Jesse Richard and Olive Colley lived at 10 Manor Road. Their son, Vincent Colley, had emigrated to Canada in 1911 and he joined the East Ontario Regt in 1914. He arrived in France in 1915 and was killed in action in June 1916. Another son, no longer living at home, was Jesse Colley, who served from 1916 in the Machine Gun Corps. Next door, at 8 Manor Road, John Henry Walters, market gardener, had served in the Worcs. Regt and Royal Garrison Artillery. He had been reported missing in 1918, but was eventually evacuated to England suffering from a poisoned hand. Then, at 6 Manor Road, was another market gardener, Basil Griffin, who had served in France with the Royal Berks. Regt, enlisting in 1916, when aged 38 years. He was later transferred to the Labour Corps and he served in France. Just further along, at 2 Manor Road, lived William Percy Wormington. This market gardener had not joined up, but the Military Tribunal in 1916 exempted him from the Army, as long as he joined the Volunteer Training Corps (V.T.C.).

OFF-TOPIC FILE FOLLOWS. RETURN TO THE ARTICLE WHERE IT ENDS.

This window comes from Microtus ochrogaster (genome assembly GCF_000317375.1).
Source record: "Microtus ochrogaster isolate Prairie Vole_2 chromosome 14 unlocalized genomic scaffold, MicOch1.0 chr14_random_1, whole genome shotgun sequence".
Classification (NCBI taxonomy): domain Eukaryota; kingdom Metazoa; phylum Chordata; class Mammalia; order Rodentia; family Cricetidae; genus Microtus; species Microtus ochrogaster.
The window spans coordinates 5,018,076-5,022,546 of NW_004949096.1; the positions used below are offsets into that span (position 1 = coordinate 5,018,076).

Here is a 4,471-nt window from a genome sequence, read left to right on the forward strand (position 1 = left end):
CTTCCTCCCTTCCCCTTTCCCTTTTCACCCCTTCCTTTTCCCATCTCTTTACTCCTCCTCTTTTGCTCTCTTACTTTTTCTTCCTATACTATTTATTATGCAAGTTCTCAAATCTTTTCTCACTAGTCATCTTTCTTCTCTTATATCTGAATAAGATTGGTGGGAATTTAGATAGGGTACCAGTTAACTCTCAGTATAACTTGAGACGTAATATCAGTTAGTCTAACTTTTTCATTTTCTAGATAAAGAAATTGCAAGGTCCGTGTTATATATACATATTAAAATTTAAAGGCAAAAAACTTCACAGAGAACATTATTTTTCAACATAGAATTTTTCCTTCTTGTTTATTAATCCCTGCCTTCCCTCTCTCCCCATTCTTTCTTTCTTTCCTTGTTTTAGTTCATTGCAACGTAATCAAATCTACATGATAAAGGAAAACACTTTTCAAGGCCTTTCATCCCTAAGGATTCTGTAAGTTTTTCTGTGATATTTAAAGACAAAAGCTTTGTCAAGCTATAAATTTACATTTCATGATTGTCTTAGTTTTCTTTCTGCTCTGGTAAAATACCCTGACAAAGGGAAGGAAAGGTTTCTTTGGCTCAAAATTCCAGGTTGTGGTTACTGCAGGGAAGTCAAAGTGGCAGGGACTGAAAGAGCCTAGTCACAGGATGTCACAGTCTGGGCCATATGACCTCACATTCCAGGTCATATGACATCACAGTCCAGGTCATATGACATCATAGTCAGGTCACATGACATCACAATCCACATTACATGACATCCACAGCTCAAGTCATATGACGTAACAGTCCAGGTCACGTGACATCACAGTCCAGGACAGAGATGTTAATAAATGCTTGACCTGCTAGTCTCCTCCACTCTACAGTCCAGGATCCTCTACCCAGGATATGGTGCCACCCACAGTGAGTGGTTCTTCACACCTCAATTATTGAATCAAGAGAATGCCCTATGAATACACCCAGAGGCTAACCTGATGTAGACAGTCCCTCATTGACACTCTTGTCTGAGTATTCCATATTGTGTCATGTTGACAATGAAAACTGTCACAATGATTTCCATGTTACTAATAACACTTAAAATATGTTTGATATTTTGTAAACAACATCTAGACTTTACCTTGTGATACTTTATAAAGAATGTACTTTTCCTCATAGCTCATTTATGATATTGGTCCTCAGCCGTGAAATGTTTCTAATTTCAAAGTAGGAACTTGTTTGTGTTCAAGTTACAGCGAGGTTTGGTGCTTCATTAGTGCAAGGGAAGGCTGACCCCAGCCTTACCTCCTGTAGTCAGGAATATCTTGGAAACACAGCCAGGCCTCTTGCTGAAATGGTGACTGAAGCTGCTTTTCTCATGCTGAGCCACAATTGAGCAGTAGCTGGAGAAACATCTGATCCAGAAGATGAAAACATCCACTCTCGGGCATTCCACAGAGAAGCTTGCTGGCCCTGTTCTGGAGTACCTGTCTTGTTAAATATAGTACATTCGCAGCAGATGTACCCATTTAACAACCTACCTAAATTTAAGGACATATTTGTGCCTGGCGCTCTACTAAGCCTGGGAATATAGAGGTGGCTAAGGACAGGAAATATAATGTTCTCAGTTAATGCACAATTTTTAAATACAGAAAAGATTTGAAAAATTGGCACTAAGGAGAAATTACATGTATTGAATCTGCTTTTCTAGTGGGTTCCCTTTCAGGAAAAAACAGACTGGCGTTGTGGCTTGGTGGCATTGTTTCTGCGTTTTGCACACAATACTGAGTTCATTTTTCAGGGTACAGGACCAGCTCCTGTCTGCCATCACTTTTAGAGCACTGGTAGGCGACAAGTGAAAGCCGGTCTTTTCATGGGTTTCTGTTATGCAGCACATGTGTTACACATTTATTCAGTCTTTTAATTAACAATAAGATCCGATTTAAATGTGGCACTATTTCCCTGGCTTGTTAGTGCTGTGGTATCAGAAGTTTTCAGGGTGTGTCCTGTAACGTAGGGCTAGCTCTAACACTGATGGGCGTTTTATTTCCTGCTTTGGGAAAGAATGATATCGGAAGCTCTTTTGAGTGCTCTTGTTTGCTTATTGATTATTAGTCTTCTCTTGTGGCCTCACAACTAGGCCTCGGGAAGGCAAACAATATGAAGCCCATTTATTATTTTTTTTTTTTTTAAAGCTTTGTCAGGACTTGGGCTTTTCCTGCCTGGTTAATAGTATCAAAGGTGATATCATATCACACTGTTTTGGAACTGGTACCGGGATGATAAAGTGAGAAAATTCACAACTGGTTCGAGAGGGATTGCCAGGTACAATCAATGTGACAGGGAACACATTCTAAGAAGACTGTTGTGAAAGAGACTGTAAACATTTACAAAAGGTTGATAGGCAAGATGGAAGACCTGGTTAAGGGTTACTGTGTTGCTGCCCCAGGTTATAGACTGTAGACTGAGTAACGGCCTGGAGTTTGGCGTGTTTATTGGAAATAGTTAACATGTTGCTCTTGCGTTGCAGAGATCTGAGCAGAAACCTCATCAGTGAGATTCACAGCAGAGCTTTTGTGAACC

In 1921 there were about 30 households living on Pitchers Hill. At the start of Pitchers Hill was the Sandys Arms, where the licenced victualler was Frank Banner. He was recruited late in the War, joining the Devonshire Regt in 1917, aged 36, but was soon transferred to the Labour Corps where he served only in the U.K. Ernest Fallon, Worcs. Regt, is on the village War Memorials, having died in France in 1915. His connection to Wickhamford is unknown, but he was a ‘potman’ in a Birmingham public house in 1911, so may have been working at the Sandys Arms when he enlisted in 1915.
Next door, at 3 Pitchers Hill, were the Pethard family who for many years had run the Sandys Arms. Vernon Joseph Byrd Pethard served in the Royal Fusiliers and Labour Corps, having joined up in 1916.